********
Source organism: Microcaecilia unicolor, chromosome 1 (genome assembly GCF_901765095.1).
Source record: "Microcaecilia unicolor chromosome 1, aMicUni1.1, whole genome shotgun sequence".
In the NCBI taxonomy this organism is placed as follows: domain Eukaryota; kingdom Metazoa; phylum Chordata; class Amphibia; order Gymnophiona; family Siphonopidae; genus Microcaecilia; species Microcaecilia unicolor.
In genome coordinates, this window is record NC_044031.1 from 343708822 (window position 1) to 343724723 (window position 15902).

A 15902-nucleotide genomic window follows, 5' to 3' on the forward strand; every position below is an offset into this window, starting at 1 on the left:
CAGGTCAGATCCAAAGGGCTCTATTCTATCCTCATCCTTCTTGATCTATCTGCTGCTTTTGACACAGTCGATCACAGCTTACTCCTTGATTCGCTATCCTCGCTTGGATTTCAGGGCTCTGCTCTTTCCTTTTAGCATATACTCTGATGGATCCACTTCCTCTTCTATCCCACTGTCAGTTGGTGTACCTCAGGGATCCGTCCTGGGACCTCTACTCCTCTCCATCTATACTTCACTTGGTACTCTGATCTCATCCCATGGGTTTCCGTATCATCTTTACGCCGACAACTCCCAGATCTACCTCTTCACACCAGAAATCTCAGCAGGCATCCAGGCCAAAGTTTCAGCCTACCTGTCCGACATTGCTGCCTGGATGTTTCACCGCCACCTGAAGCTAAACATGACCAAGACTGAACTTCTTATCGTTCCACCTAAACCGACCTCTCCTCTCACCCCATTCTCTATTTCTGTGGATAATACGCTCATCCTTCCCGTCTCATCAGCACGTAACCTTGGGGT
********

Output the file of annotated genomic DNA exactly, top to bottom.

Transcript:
Source organism: Microcaecilia unicolor, chromosome 1 (genome assembly GCF_901765095.1).
Source record: "Microcaecilia unicolor chromosome 1, aMicUni1.1, whole genome shotgun sequence".
In the NCBI taxonomy this organism is placed as follows: domain Eukaryota; kingdom Metazoa; phylum Chordata; class Amphibia; order Gymnophiona; family Siphonopidae; genus Microcaecilia; species Microcaecilia unicolor.
In genome coordinates, this window is record NC_044031.1 from 343708822 (window position 1) to 343724723 (window position 15902).

A 15902-nucleotide genomic window follows, 5' to 3' on the forward strand; every position below is an offset into this window, starting at 1 on the left:
CAGGTCAGATCCAAAGGGCTCTATTCTATCCTCATCCTTCTTGATCTATCTGCTGCTTTTGACACAGTCGATCACAGCTTACTCCTTGATTCGCTATCCTCGCTTGGATTTCAGGGCTCTGCTCTTTCCTTTTAGCATATACTCTGATGGATCCACTTCCTCTTCTATCCCACTGTCAGTTGGTGTACCTCAGGGATCCGTCCTGGGACCTCTACTCCTCTCCATCTATACTTCACTTGGTACTCTGATCTCATCCCATGGGTTTCCGTATCATCTTTACGCCGACAACTCCCAGATCTACCTCTTCACACCAGAAATCTCAGCAGGCATCCAGGCCAAAGTTTCAGCCTACCTGTCCGACATTGCTGCCTGGATGTTTCACCGCCACCTGAAGCTAAACATGACCAAGACTGAACTTCTTATCGTTCCACCTAAACCGACCTCTCCTCTCACCCCATTCTCTATTTCTGTGGATAATACGCTCATCCTTCCCGTCTCATCAGCACGTAACCTTGGGGT